• Cardiologist: Children with cardiac issues tend to fatigue quicker, and eating takes energy; therefore, the child may not receive the proper nutrition. Cardiologists can determine underlying factors and solutions to increase energy in a child’s daily life.

  • Dentist: The dentist can determine if any cavities or pain are causing the child to refuse to eat or be defensive about their mouth when eating or brushing their teeth.

  • Endocrinologists: An imbalance in hormones can cause the child to be malnourished due to the body’s inability to process certain nutrients. Endocrinologists can help control the child’s metabolism, nutrition, growth, and energy.

  • Nurse: “Neonatal nurses are the frontline practitioners who judge preterm infants’ risk for aspiration during oral feeding and determine readiness for oral feeding. They use their clinical judgment to determine when preterm infants are physiologically stable, ready to initiate oral feeding, and feeding adequately” (Ferguson & Estis, 2018).

  • Teacher: The teacher of the child has an important role since they are in the child's everyday life during the school week. The teacher will be able to observe the child's behaviors and tolerance regarding eating in a noisy and busy environment: the cafeteria. Teachers can help advocate for the child's eating by informing parents or other therapists on how they are eating, what they are eating, and how they are interacting with their environment during lunch or snack time.


Other Important Roles to Consider

  • The Child: The child is the most important person to listen to and observe when addressing their eating difficulties. There is a reason why they are having difficulties eating in the first place!

  • The Parent: The parent(s) are the primary feeders for the child. Parents are very aware of how their child behaves/interacts with foods during all meal intakes. Parents are key; therefore, it is important to listen to their concerns about what has been working, what has not been working, their relationship with their child, and their culture/beliefs regarding eating.


References

Blayden, C. M., Holland, K., Hughes, S., & Nicol, J. (2021). Feeding difficulties in children: A

guide for allied health professionals an evaluation report. Internet Journal of Allied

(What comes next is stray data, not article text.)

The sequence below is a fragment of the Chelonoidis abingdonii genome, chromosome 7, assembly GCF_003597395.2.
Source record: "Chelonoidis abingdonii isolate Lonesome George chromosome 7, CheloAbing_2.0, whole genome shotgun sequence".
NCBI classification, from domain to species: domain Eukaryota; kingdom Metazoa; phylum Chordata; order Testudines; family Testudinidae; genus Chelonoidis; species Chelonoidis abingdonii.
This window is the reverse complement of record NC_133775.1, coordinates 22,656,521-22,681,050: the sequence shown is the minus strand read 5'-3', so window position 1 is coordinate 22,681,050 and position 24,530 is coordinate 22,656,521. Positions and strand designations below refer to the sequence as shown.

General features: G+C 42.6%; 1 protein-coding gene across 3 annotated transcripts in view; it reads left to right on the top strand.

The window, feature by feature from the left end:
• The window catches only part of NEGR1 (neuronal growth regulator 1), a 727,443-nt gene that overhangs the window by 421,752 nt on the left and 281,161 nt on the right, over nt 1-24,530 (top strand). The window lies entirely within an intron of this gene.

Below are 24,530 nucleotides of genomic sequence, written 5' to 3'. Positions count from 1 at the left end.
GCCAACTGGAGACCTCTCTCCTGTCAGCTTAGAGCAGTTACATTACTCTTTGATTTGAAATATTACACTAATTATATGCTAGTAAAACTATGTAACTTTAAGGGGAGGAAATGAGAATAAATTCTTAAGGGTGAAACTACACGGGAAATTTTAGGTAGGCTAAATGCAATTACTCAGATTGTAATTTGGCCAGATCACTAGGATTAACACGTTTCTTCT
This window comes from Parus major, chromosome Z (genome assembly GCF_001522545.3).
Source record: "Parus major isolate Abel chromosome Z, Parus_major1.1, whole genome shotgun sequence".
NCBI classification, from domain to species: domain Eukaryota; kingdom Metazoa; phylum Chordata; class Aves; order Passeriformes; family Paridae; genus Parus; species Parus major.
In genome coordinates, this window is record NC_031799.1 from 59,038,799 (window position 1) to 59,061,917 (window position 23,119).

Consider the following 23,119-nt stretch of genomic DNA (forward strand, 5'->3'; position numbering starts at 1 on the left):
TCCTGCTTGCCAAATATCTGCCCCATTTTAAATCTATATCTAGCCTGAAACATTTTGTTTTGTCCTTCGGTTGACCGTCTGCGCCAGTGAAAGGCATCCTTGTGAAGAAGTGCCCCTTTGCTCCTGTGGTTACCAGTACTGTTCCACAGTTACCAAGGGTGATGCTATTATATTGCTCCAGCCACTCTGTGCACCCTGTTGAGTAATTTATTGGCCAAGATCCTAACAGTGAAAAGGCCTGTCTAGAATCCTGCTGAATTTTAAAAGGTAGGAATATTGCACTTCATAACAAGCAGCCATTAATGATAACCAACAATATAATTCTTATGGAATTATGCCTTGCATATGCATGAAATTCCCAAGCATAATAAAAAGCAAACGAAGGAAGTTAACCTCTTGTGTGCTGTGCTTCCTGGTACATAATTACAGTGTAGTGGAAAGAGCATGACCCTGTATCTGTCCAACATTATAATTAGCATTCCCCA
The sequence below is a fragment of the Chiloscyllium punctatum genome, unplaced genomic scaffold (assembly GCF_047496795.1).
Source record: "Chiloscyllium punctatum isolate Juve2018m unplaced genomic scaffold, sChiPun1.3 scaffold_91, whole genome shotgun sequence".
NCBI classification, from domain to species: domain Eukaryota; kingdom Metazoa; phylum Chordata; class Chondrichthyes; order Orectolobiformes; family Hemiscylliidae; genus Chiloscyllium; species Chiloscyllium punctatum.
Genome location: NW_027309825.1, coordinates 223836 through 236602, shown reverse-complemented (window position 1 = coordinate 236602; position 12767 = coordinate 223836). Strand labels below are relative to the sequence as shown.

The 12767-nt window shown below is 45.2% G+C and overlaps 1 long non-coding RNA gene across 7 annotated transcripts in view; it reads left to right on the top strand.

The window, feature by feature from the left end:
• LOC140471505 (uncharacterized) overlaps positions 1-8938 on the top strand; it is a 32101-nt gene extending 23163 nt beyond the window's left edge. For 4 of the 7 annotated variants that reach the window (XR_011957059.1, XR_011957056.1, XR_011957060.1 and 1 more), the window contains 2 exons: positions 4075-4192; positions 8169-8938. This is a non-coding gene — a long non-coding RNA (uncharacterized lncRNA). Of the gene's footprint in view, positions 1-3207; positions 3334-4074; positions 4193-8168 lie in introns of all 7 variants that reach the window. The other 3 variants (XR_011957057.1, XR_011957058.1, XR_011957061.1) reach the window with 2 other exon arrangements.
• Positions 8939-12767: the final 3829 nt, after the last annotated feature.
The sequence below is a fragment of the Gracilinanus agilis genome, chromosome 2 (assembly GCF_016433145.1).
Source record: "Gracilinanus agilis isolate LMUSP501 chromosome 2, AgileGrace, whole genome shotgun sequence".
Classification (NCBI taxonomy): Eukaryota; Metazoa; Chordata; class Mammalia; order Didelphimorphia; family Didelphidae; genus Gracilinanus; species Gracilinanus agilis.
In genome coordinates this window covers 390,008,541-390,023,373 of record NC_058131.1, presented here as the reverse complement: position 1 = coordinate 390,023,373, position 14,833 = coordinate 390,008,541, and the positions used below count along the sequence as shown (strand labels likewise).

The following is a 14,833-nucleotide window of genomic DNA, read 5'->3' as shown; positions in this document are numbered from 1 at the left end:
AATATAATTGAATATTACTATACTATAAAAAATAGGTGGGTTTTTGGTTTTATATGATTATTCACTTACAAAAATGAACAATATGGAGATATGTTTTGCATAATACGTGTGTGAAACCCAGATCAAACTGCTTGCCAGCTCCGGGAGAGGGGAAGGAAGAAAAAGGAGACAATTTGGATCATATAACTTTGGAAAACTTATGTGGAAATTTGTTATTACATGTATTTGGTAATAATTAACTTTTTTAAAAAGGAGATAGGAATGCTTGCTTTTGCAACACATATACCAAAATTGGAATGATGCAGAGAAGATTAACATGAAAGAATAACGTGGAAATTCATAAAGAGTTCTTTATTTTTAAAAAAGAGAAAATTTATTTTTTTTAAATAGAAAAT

Health Sciences & Practice, 19(3), 1–8.

Feeding matters. (n.d.). Feeding skill. https://www.feedingmatters.org/what-is-pfd/feeding-

skill/

Ferguson, N. F., & Estis, J. M. (2018). Training students to evaluate preterm infant feeding

safety using a video-recorded patient simulation approach. American Journal of

Speech-Language Pathology, 27(2), 566–573. https://doi.org/10.1044/2017_AJSLP-

16-0107

Fraker, C., Fishbein, M., Cox, S., Walbert, L. (2007, November 2). Food chaining: The proven

6-step plan to stop picky eating, solve feeding problems, and expand your child’s diet.

Hachette Books.

Gettier, M. (2022, June 1). Children with problematic feeding, selective restrictive eating: A

pilot program.

Aota.org. https://www.aota.org/publications/ot-practice/ot-practice-issues

/2022/problematic-feeding-selective-restrictive-eating

Haiao, E. Y. (2014). Gastrointestinal issues in autism spectrum disorder. Harvard Review of

Psychiatry., 22(2), 104–111. doi:10.1097/HRP.0000000000000029

Marcus, S., & Breton, S. (Eds.). (2022). Infant and child feeding and swallowing: Occupational

therapy assessment and intervention (2nd ed.) AOTA Press.

McComish, C., Brackett, K., Kelly, M., Hall, C., Wallace, S., & Powell, V. (2016).

Interdisciplinary feeding team: A medical, motor, behavioral approach to complex

pediatric feeding problems. MCN. The American Journal of Maternal Child Nursing,

41(4), 230–236. https://doi.org/10.1097/NMC.0000000000000252

Morris, S. M., & Klein M. D. (2000, January 1). Pre-feeding skills: A comprehensive resource

for mealtime development. Pro-ed International Publisher.

Petrozelle, D., & Moll C. M. (2020). Sibling-supported feeding intervention: Sibling

participation leads to growth in food repertoire and generalization of positive habits to

home. OT Practice, 25(2), 10–13.